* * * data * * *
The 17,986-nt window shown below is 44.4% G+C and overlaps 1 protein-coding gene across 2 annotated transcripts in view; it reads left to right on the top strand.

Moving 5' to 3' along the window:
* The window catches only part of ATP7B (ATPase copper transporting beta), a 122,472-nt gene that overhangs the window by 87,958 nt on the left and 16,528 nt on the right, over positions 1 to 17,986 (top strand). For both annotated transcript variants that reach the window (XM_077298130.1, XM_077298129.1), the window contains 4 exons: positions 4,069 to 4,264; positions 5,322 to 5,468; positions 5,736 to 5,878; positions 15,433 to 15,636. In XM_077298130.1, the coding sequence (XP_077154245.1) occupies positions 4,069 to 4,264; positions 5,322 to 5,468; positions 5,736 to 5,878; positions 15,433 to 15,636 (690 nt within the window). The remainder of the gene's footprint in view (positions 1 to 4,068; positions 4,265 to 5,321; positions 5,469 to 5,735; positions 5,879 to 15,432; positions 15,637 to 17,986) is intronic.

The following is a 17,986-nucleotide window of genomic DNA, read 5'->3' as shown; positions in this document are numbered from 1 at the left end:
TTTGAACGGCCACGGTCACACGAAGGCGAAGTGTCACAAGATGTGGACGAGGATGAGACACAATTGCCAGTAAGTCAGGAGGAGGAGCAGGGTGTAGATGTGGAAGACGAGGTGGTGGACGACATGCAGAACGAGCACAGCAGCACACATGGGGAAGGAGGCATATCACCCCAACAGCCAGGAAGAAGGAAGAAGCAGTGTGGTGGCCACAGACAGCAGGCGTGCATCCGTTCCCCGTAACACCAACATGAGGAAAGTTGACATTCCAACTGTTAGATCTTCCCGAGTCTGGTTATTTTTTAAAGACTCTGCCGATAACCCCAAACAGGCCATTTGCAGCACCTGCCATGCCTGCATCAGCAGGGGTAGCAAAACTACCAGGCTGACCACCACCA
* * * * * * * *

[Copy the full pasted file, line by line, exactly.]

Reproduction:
The 17,986-nt window shown below is 44.4% G+C and overlaps 1 protein-coding gene across 2 annotated transcripts in view; it reads left to right on the top strand.

Moving 5' to 3' along the window:
* The window catches only part of ATP7B (ATPase copper transporting beta), a 122,472-nt gene that overhangs the window by 87,958 nt on the left and 16,528 nt on the right, over positions 1 to 17,986 (top strand). For both annotated transcript variants that reach the window (XM_077298130.1, XM_077298129.1), the window contains 4 exons: positions 4,069 to 4,264; positions 5,322 to 5,468; positions 5,736 to 5,878; positions 15,433 to 15,636. In XM_077298130.1, the coding sequence (XP_077154245.1) occupies positions 4,069 to 4,264; positions 5,322 to 5,468; positions 5,736 to 5,878; positions 15,433 to 15,636 (690 nt within the window). The remainder of the gene's footprint in view (positions 1 to 4,068; positions 4,265 to 5,321; positions 5,469 to 5,735; positions 5,879 to 15,432; positions 15,637 to 17,986) is intronic.

The following is a 17,986-nucleotide window of genomic DNA, read 5'->3' as shown; positions in this document are numbered from 1 at the left end:
TTTGAACGGCCACGGTCACACGAAGGCGAAGTGTCACAAGATGTGGACGAGGATGAGACACAATTGCCAGTAAGTCAGGAGGAGGAGCAGGGTGTAGATGTGGAAGACGAGGTGGTGGACGACATGCAGAACGAGCACAGCAGCACACATGGGGAAGGAGGCATATCACCCCAACAGCCAGGAAGAAGGAAGAAGCAGTGTGGTGGCCACAGACAGCAGGCGTGCATCCGTTCCCCGTAACACCAACATGAGGAAAGTTGACATTCCAACTGTTAGATCTTCCCGAGTCTGGTTATTTTTTAAAGACTCTGCCGATAACCCCAAACAGGCCATTTGCAGCACCTGCCATGCCTGCATCAGCAGGGGTAGCAAAACTACCAGGCTGACCACCACCA